REASONS FOR DROP-OUT
What keeps people from doing sports in the long term? Among the most common excuses are physical problems and health restrictions, along with the feeling of lacking time for the gym. Alternatively, people blame bad weather. Surprisingly, while still mentioned by somethe cost of a gym membership is not the most important argument: on the hit-list of excuses, the cost of training only ranks fifth.
In the EU, the most important factor for quitting the gym is that it is too time intensive, as reflected in a majority of 42 % of the participants responding that they do not have enough time in spare to integrate sports into their day.
And of course, there are a lot of people who lack motivation, which is the second most popular response taking the second position in the EU and even the first position in Germany. As a 2016 survey conducted by a German health insurance company (TK) shows, 50 % of the participants simply cannot motivate themselves – a trend that has increased compared to 2013 (45 %): “For half of the surveyed inactive people, the reason for dropping out was a lack of motivation.”
EXISTING MOTIVATIONAL SOLUTIONS IN THE MARKET
The Gym membership alone does not create a consistent training habit. Only people who make regular use of it can actively help themselves to a healthy and active lifestyle. Many intrinsically motivatedpeople spend their precious free time to use this opportunity successfully. But the basis of their success lies within their inherent motivation – it does not come with the acquisition of the service (or infrastructure) provided by gym operators. Their offer does not include any means of promoting the factor of motivation, which – along with a significant amount of time investment – is crucial for training success.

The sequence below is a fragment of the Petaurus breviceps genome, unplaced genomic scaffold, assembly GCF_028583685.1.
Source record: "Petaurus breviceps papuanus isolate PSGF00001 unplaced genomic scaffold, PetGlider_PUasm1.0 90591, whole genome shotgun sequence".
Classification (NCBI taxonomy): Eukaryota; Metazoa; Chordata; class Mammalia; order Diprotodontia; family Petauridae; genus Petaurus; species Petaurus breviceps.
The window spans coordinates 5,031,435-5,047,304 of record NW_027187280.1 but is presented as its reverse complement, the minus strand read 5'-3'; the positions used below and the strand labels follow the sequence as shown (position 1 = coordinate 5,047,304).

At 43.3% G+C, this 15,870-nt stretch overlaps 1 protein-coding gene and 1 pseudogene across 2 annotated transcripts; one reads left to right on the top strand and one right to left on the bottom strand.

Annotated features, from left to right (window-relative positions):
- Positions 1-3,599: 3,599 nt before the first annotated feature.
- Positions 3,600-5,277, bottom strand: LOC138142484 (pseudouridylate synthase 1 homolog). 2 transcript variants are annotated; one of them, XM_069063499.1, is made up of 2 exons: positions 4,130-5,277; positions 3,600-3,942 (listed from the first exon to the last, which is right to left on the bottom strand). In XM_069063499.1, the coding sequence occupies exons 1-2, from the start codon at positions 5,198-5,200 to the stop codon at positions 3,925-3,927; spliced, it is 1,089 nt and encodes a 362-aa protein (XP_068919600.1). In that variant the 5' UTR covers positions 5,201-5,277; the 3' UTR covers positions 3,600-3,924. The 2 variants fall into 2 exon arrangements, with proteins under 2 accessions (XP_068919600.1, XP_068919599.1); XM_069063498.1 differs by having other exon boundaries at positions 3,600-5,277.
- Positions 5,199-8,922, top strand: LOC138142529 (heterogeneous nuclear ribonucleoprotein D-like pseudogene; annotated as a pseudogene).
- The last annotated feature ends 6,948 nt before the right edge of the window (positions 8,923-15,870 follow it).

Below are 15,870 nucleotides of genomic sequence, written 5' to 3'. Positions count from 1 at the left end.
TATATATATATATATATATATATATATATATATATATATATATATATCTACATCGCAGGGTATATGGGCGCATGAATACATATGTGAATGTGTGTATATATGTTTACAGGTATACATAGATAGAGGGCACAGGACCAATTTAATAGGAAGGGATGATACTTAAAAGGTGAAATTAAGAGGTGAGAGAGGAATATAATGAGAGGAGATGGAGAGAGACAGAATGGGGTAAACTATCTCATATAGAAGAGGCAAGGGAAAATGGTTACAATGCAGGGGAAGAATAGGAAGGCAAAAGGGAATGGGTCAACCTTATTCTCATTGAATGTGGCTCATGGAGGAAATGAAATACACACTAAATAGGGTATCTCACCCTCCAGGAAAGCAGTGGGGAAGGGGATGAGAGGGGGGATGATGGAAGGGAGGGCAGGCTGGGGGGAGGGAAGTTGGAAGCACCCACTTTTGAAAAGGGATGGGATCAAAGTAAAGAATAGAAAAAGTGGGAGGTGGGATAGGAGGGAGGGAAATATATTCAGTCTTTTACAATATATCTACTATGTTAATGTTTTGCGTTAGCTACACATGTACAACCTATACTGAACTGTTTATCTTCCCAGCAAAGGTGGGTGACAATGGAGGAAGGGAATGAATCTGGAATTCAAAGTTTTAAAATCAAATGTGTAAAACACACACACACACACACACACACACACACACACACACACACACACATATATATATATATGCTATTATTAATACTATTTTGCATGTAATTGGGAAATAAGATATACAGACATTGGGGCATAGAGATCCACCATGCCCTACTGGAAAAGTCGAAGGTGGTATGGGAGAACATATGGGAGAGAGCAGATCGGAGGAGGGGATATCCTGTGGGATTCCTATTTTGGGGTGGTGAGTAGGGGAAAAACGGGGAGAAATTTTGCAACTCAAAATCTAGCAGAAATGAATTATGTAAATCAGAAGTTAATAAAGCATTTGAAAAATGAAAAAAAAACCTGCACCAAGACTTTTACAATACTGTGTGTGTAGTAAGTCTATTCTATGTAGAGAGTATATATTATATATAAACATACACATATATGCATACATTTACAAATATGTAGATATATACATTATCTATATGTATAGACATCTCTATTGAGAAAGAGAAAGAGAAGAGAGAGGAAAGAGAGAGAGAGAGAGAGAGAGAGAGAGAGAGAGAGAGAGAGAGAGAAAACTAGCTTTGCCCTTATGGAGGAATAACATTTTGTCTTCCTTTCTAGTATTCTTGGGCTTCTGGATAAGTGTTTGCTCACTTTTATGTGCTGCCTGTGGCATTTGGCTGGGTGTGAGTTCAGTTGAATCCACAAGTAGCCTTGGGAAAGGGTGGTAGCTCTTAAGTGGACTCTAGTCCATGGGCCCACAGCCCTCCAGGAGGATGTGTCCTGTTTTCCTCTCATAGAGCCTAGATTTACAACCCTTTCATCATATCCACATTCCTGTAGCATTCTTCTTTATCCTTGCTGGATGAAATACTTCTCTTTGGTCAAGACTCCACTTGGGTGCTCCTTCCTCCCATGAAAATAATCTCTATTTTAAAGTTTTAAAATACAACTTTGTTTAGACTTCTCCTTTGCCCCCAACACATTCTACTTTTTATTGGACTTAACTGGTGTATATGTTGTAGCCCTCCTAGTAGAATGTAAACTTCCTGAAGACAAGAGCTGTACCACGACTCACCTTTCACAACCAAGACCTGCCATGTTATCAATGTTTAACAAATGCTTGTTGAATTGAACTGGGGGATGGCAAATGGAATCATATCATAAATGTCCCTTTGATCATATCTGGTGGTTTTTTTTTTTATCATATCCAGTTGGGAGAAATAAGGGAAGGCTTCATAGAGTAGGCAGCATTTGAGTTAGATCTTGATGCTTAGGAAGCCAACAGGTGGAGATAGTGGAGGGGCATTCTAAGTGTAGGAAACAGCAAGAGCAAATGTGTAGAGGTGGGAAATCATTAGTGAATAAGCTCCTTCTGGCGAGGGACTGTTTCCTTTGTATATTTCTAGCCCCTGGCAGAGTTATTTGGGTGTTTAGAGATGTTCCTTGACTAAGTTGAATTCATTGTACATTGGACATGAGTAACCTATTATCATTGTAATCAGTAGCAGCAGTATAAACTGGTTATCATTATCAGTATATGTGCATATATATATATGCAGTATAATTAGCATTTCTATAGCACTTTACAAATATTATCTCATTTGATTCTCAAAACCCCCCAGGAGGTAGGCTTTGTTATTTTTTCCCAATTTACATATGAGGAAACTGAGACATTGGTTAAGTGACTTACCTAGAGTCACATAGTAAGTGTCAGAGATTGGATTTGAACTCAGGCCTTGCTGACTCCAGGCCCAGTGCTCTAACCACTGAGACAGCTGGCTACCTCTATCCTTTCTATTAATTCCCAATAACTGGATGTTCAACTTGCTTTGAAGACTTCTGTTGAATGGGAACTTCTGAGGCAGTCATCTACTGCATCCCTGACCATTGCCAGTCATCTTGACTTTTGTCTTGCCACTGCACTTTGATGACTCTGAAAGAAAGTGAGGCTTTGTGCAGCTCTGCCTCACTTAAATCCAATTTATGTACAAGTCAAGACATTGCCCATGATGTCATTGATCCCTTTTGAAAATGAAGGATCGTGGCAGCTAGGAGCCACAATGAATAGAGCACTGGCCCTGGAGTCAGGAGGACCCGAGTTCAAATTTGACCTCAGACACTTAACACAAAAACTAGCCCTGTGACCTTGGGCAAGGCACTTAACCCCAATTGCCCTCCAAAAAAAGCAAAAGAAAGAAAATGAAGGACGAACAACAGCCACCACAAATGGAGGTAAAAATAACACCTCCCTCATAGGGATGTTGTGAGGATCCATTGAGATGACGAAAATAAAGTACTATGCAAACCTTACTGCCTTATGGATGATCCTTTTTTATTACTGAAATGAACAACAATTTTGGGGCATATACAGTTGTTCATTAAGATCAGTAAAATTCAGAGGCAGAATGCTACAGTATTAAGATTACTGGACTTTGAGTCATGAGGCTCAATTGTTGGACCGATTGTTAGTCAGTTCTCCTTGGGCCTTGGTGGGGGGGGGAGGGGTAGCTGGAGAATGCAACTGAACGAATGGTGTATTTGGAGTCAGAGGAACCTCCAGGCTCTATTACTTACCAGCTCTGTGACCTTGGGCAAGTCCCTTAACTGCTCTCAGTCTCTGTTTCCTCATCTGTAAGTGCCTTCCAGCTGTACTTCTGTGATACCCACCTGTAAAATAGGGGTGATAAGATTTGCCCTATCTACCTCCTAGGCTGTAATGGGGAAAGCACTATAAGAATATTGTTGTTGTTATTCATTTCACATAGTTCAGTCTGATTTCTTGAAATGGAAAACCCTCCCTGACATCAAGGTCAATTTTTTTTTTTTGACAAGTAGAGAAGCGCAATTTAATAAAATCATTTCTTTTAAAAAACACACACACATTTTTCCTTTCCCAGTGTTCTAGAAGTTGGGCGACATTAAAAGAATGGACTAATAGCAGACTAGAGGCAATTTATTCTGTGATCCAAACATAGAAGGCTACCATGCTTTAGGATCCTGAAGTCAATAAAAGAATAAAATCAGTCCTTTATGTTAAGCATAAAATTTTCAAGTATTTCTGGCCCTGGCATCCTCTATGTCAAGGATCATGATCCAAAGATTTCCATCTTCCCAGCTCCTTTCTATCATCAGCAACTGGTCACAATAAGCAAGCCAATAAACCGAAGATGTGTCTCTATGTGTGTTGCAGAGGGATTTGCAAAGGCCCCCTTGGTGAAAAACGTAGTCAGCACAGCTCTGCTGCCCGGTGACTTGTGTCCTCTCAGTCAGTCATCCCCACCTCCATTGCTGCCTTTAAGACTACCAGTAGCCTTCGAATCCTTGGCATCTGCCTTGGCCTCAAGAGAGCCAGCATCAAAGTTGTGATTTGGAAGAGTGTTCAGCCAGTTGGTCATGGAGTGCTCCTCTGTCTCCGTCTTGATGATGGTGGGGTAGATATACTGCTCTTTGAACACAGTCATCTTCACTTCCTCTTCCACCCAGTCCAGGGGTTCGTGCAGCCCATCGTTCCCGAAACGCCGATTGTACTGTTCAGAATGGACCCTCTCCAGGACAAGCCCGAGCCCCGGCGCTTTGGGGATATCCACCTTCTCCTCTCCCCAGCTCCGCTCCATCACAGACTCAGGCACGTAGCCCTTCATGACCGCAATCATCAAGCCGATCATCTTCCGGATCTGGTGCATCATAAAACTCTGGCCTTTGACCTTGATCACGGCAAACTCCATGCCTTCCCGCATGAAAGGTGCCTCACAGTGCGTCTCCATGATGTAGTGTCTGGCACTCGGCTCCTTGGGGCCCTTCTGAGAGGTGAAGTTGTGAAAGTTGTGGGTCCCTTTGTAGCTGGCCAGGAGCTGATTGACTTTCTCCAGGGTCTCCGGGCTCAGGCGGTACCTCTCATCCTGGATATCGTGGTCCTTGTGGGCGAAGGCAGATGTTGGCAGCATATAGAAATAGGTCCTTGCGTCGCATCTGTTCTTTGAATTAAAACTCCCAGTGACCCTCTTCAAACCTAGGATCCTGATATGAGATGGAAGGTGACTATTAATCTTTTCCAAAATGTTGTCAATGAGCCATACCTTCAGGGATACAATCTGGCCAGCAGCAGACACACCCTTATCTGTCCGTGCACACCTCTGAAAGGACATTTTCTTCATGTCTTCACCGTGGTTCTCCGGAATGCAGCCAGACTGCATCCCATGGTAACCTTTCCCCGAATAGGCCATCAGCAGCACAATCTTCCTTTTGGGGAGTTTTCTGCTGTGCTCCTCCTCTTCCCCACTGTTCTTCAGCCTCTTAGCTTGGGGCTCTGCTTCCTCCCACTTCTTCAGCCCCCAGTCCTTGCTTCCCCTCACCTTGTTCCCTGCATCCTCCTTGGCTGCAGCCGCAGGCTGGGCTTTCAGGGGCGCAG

Looking at the problem of lack of motivation, we may ask: But to what extent can the fitness market solve this problem? If individual support and motivation are to be included in the offer, it will be impossible to sustain the prices offered by “normal“ gyms. While sustainable motivation and commitment are provided by the individual support inherent to personal training, this offer is clearly more cost-intensive. Although the services in the PT segment come at higher cost, this has not prevented the personal-training market from growing significantly in recent years. On the contrary, although inferior in quantity, it has acquired a solid customerbase in the recent years. As the employers‘ association of German fitness and health facilities DSSV pointed out in 2015, PT is one of the major trends in the fitness industry: “Personal training is no longer reserved for the American market. In Germany, too, one-on-one support is becoming increasingly popular. The advantages are obvious: effectiveness, time flexibility and the best possible motivation.“
PERSONAL TRAINING IN COST COMPARISON
When comparing cost structures of 'traditional gym' and ‘personal training’, the latter is revealed to be comparatively efficient and sustainably motivating, while it remains exclusive due to the higher price. The cost structures in Germany may serve as an example. As Edelhelfer stated in its 2015 German PT market overview: “One hour of personal one-to-one support costs EUR 87 on average.“ Gym membership is much more affordable in Germany at an average monthly fee of EUR 44. But membership cannot create customer loyalty or lasting motivation by itself. The gym alone is affordable for everyone, while the high cost of personal training constitutes a higher entry threshold. Individual support is therefore exclusive and has the potential to exhaust a comparatively small part of the fitness market only.
EMS TRAINING AS A BLUE OCEAN IN THE FITNESS MARKET: EFFECTIVE, AFFORDABLE AND SUSTAINABLY MOTIVATING